Concerns regarding Pre-K 4 SA discussed during Mayor Julian Castro’s forum
Two main issues addressed were funding and what resources would it have for children.
Published: Tuesday, October 30, 2012
Updated: Tuesday, October 30, 2012 17:10
How Pre-K 4 SA will be funded and who will be eligible were questions posed to Mayor Julian Castro Friday in his second forum at this college to promote the initiative that San Antonio voters will decide in the Nov. 6 general election.
He brought along Rebecca Flores, the city’s education coordinator, to answer questions in the chemistry and geology building.
The room was packed as at least two professors brought their classes.
Castro gave students, faculty and staff facts about the initiative before opening the floor for questions.
Psychology sophomore Laura Smith asked Castro, “If all goes well, what percentage of the gap is it going to fill?”
Castro answered that in an eight-year-period, the program will have served 22,400 4-year-olds. When the program is fully implemented 3,700 4-year-olds will be served annually.
Castro also said 5,700 4-year-olds are currently not benefitting from full-day quality day care.
“It’s not meeting the gap, but it is meeting the majority,” he said. “We think also that we are never going to get to 100 percent even if you open it (the program) in theory for everyone.”
Smith said although her child qualifies for the Head Start program, it did not meet the standards she wants.
“Are you guys going to make the proper measures to make sure this (Pre-K 4 SA) does?” Smith asked.
Castro said one of the biggest concerns is how the program is different from the Head Start program.
“I mentioned that what we are going for here is excellence. We are going for a gold standard of education so we are paying the teachers more, and we are recruiting master teachers,” Castro said.
Gina Goldman, an employee in admissions and records, asked, “I am understanding that the program will emphasize in SAISD … would there be the same opportunities available for people who don’t fall in the poverty levels?”
Castro answered that 10 percent of the slots will be open to children whose families are above the income cut-off.
“We need to see what the demand is on that end and then make adjustments from there,” Castro said.
The initiative is for children all over the city who qualify under state guidelines.
San Antonio Independent School District has 5,200, and Northside Independent School Districtr has about 4,600 or 4,700, that’s why there will be a center in each quadrant of the city so it’s open to everyone, Castro continued.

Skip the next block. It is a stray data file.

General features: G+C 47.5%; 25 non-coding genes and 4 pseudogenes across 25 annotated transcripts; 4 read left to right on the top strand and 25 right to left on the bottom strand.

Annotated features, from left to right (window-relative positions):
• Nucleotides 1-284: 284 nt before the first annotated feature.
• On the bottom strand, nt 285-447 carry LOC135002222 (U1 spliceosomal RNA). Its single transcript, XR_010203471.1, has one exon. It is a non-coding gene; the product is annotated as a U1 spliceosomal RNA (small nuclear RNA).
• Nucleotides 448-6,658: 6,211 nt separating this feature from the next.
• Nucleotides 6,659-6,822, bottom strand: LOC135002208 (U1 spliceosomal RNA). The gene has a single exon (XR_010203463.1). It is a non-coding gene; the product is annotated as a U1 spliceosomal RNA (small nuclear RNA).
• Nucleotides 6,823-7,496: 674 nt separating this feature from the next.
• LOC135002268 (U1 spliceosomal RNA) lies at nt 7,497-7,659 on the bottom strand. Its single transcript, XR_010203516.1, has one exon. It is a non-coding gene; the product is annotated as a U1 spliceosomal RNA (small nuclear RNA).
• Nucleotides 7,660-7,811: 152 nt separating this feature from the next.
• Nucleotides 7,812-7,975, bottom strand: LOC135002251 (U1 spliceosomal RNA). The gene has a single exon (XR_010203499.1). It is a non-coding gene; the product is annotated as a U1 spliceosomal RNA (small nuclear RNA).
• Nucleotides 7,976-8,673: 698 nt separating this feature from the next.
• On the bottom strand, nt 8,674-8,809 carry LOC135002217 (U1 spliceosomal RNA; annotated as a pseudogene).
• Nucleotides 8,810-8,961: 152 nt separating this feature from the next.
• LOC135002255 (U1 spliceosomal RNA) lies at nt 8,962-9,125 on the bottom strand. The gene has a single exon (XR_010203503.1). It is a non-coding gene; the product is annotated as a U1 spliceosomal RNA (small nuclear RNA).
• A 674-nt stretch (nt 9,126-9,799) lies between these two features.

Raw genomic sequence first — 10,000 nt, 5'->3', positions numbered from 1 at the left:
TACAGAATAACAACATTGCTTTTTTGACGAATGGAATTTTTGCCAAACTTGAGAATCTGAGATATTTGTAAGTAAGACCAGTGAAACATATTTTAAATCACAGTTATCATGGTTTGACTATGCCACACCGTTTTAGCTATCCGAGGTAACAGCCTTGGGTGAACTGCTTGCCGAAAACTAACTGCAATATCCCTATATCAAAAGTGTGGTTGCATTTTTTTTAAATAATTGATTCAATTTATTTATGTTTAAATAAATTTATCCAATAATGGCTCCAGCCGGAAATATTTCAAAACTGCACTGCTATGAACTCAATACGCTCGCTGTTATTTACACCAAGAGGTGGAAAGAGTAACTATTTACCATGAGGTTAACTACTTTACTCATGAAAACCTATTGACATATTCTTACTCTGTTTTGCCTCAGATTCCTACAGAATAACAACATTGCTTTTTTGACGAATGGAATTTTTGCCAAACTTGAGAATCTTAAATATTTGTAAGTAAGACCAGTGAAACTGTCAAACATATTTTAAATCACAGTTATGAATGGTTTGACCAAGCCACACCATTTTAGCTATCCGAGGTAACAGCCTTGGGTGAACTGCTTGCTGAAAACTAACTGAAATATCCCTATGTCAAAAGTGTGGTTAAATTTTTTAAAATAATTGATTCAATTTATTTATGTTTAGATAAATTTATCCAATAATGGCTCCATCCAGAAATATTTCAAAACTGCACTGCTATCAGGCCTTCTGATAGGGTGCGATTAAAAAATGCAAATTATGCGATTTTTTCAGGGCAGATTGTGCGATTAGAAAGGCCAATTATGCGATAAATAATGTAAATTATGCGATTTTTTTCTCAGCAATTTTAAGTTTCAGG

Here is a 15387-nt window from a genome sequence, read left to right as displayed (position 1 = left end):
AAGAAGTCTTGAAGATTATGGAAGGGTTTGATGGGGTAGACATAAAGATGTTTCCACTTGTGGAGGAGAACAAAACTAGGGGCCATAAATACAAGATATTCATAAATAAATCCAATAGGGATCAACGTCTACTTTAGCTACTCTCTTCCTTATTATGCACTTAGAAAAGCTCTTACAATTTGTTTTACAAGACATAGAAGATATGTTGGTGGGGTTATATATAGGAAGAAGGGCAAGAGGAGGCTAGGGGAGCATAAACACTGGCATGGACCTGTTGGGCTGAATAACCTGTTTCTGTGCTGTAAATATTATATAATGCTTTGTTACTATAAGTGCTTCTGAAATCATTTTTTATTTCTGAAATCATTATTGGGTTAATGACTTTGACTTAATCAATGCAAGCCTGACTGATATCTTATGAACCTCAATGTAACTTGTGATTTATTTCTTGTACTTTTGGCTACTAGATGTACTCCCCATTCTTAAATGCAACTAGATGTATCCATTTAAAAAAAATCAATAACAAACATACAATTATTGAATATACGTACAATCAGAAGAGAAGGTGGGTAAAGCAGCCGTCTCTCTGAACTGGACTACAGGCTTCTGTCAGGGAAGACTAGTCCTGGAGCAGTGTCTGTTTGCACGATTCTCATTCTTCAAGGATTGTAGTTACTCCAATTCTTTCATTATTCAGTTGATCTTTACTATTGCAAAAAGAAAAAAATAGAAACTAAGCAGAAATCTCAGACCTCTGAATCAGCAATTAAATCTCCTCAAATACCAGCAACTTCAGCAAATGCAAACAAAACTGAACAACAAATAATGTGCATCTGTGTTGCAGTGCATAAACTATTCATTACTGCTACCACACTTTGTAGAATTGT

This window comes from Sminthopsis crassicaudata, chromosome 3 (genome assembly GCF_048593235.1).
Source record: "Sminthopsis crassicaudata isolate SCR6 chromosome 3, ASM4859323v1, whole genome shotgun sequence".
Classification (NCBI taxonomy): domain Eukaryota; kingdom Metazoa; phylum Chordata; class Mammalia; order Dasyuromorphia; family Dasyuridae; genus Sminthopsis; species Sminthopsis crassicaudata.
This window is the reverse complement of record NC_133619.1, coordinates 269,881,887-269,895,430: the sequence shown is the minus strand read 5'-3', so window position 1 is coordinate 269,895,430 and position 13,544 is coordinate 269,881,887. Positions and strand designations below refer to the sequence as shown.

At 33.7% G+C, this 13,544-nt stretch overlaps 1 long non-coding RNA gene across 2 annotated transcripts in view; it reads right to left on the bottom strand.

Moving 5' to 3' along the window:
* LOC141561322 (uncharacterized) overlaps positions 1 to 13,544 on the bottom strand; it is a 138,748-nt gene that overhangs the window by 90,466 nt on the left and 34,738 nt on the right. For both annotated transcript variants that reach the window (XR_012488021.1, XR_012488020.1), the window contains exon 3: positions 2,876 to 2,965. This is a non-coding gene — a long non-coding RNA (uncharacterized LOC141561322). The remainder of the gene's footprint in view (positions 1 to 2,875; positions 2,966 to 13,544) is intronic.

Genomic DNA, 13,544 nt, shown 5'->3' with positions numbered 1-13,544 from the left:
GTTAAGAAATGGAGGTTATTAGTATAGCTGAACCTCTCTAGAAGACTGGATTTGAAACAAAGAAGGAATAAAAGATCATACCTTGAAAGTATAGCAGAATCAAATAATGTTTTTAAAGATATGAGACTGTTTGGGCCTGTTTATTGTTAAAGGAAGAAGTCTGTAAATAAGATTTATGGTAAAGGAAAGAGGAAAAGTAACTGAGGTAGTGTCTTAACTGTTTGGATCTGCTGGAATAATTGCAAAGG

Goldman asked, “Would there be a large shift in the grant money or the funding that goes from CCDS (Child Care Delivery System) into this Pre-K program?”
Castro said, “This initiative is self-sustaining. There is state money that comes through with the child from the half-day state Pre-K. There is a little bit of federal money for transportation and meals, but not from that money you are talking about.”
Flores said, “We know we have 20,000 4-year-olds approximately every year, so we have to do this together, and we won’t be taking existing grant money from programs.”
Art freshman Carlos Valdes shared his experience while in Pre-K, saying that all he really did was sit in front of a computer and learned from there.
“What kind of resources are the children going to have?” he asked.
Castro said that it was fascinating for him to learn the approach other states are taking in early childhood education.
They focus on numeracy and literacy and incorporate that into a playful environment, but they also integrate technology, Castro explained.
“We think that there are going to be prime opportunities with foundations and corporations that are willing to donate technology, and I would like to see children being able to take some of that home,” Castro said.
English Professor Claudio San Miguel wanted to know if the program will do more that just teach children how to pass the state exam when they reach third grade.
“We don’t want to replicate the state by creating an over-testing culture of students. The interests in the arts, music and all of that is going to be incorporated in the curriculum,” Castro said. “We don’t want to just focus in numbers but in their social development as well.”
San Miguel also wanted to know why the best teachers from the districts weren’t being approached to teach and build the curriculum for the initiative rather than teachers from other places.
Castro said, “I have no doubt that some teachers will come from the local school districts, but remember, like any good company we will be recruiting from other places even outside of Texas.”
Psychology freshman Josue Estrada was concerned about how the program will accommodate children with special needs.
“We want to make sure that we provide great education to all children, including special needs children,” Castro said. “We will work with the school districts to ensure that if a special needs child goes to the one of the centers, that child has their needs met so they can learn just as well as the others.”
Castro said the budget for the program has marketing dollars because one of the challenges is letting parents know about Pre-K 4 SA.
The Head Start program was funded with a federal approach and it cuts off at 100 percent poverty level. This initiative goes to 180 percent poverty level and is open to all families at very affordable scale price, Castro continued.
The last day for early voting is Friday, and the general election is Nov. 6.
For more information, contact Flores 207-8239 email@example.com visit www.SanAntonio.gov/prek.